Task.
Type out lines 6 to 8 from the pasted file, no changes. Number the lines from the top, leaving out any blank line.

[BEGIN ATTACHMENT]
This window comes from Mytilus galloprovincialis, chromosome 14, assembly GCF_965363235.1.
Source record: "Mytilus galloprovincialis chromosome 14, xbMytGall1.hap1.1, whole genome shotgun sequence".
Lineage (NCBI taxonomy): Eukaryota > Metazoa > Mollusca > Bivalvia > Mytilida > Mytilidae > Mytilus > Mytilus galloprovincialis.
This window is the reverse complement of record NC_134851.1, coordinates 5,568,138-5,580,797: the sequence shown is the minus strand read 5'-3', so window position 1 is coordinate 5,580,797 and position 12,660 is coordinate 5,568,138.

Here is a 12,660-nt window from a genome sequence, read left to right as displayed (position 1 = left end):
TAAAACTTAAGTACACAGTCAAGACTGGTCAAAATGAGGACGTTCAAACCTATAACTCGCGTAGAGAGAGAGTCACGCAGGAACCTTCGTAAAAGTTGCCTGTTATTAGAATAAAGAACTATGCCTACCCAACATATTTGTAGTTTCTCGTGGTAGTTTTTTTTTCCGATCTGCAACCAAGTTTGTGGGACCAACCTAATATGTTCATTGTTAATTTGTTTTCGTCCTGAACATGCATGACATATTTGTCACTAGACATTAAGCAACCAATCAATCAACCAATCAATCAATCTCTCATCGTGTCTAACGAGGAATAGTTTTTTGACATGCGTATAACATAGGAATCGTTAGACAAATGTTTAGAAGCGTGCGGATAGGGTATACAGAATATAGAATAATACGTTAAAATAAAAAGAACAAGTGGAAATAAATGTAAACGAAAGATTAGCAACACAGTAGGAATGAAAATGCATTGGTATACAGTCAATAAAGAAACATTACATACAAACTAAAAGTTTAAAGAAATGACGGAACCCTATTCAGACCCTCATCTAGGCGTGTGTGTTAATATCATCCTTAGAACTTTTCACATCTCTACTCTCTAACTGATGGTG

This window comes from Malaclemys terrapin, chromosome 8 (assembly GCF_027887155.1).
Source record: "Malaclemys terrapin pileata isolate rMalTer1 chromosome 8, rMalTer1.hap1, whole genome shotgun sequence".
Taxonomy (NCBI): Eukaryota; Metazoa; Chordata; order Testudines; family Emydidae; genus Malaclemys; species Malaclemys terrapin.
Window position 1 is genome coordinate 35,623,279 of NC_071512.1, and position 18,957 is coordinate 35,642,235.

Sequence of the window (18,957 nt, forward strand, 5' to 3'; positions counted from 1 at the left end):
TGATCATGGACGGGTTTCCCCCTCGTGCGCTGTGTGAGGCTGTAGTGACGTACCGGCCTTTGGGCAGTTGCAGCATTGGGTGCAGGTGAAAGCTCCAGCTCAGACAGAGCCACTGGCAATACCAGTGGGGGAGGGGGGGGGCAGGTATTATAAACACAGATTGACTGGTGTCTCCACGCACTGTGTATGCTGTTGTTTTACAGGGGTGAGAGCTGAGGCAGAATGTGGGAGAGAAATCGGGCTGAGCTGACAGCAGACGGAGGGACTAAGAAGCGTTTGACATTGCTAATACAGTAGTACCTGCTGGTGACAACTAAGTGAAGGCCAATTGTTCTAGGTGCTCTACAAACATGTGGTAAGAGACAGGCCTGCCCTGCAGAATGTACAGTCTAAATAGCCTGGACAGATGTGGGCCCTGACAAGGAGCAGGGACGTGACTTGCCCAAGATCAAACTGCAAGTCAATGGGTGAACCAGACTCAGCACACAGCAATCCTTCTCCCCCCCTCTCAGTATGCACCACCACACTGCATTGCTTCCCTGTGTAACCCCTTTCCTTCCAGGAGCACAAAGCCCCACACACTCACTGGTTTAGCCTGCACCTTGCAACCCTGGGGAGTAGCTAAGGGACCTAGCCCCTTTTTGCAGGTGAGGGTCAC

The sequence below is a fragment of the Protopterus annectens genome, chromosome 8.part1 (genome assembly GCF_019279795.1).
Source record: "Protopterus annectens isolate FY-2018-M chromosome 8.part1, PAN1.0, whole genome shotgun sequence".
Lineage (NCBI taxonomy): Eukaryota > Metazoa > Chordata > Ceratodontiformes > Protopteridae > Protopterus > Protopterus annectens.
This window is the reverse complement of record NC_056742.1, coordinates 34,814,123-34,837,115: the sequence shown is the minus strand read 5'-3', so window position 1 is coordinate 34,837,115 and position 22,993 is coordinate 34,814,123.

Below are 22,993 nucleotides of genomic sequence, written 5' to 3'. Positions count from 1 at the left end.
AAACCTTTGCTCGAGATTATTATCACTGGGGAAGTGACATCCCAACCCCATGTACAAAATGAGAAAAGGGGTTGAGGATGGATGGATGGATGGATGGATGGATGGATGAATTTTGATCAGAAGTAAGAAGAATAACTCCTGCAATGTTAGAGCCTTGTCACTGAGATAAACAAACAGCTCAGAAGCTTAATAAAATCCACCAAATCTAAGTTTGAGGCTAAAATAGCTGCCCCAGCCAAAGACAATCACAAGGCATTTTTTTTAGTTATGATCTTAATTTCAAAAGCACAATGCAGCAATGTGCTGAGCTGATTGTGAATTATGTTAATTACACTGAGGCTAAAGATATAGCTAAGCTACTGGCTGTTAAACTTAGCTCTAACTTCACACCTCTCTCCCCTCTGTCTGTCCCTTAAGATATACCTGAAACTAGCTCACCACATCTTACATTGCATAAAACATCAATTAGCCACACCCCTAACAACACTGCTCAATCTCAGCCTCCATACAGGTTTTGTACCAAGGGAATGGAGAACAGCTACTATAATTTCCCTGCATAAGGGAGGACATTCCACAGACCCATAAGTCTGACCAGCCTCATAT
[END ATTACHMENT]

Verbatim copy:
TAAAACTTAAGTACACAGTCAAGACTGGTCAAAATGAGGACGTTCAAACCTATAACTCGCGTAGAGAGAGAGTCACGCAGGAACCTTCGTAAAAGTTGCCTGTTATTAGAATAAAGAACTATGCCTACCCAACATATTTGTAGTTTCTCGTGGTAGTTTTTTTTTCCGATCTGCAACCAAGTTTGTGGGACCAACCTAATATGTTCATTGTTAATTTGTTTTCGTCCTGAACATGCATGACATATTTGTCACTAGACATTAAGCAACCAATCAATCAACCAATCAATCAATCTCTCATCGTGTCTAACGAGGAATAGTTTTTTGACATGCGTATAACATAGGAATCGTTAGACAAATGTTTAGAAGCGTGCGGATAGGGTATACAGAATATAGAATAATACGTTAAAATAAAAAGAACAAGTGGAAATAAATGTAAACGAAAGATTAGCAACACAGTAGGAATGAAAATGCATTGGTATACAGTCAATAAAGAAACATTACATACAAACTAAAAGTTTAAAGAAATGACGGAACCCTATTCAGACCCTCATCTAGGCGTGTGTGTTAATATCATCCTTAGAACTTTTCACATCTCTACTCTCTAACTGATGGTG

This window comes from Malaclemys terrapin, chromosome 8 (assembly GCF_027887155.1).
Source record: "Malaclemys terrapin pileata isolate rMalTer1 chromosome 8, rMalTer1.hap1, whole genome shotgun sequence".